Should we be concerned about $110+ oil? Since the beginning of March, and noticeably after the March 11 triple tsunami-earthquake-nuclear disaster in Japan, oil prices have shot through the roof and show no signs of abating. Events in Libya have helped keep oil support levels high as well, but many argue this is no mere momentum or speculation play. Oil prices are being driven by increased oil demand and tightening oil supply.
This week, Fatih Birol, the chief economist at the IEA (International Energy Agency), a Paris-based organization that represents the world’s largest oil consumers, asked OPEC to raise oil production levels, arguing that the world has reached a “danger zone” between high prices and low economic growth.
As we get closer to OPEC’s next meeting on June 8, we can expect to hear more wrangling by IEA and similar calls from other groups. Now that the Northern Hemisphere is entering driving season (which typically begins in May), Birol notes that we can expect to see oil consumption increase by up to 3 million more barrels a day over the next few months.
That said, U.S. retail gasoline costs still aren’t expected to peak above $4/gallon until the summer.
West Texas Intermediate prices ended April 2011 at $113.93 (at 2.5 year highs), but the better measure of worldwide supply and demand is Brent – the oil benchmark of Europe, since Nymex WTI values are suppressed. Brent futures closed April at $125.89. As proof of this, U.S.-based Chevron is even turning to using Brent prices instead of Nymex in order to better capture the real costs of doing business with other countries.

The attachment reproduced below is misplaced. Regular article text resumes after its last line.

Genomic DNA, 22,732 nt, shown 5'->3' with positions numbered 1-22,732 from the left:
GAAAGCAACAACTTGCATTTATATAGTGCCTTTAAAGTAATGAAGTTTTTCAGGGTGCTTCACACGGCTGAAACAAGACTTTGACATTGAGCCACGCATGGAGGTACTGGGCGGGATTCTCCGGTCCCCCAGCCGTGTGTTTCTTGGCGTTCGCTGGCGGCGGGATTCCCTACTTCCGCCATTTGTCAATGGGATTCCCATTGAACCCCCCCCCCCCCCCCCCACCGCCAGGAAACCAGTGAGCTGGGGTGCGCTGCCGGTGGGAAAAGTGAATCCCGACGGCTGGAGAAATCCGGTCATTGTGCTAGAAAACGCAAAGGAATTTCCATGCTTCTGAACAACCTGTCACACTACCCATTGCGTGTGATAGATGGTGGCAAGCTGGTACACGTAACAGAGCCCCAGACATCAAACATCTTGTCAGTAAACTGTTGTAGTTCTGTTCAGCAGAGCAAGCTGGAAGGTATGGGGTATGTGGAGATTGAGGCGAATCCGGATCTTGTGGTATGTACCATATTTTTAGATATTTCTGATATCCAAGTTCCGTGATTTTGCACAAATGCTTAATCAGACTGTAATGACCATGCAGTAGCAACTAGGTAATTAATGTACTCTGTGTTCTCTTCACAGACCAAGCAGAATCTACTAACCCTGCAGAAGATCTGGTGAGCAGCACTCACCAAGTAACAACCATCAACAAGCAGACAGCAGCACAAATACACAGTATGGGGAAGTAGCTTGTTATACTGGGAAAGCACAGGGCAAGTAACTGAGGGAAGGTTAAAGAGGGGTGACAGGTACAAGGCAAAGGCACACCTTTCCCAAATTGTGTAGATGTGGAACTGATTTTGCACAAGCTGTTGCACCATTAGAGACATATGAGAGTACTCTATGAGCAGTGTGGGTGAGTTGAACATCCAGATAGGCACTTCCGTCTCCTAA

In addition, Brent prices are the standard used in international trade.
Real Driver Of the World Economy
While there is a great deal of merit to Jeff Rubin’s oil price theory of global economics, it seems to be more analogous to the “start/stop” function of brakes and acceleration in a car. Braking and accelerating determine the speed at which you go, but someone is also steering the vehicle in a certain direction. In terms of world economics, it seems that steering is in large part the U.S. Federal Reserve (as much indirectly, through exported inflation, as directly through domestic decline in the dollar).
Thus, we can’t completely blame Bernanke since oil prices do matter, but Bernanke is certainly steering and shaping much of what the real economy is giving us. In the meantime, you should just buy some solid Canadian energy stocks or the Canadian dollar and enjoy the ride.
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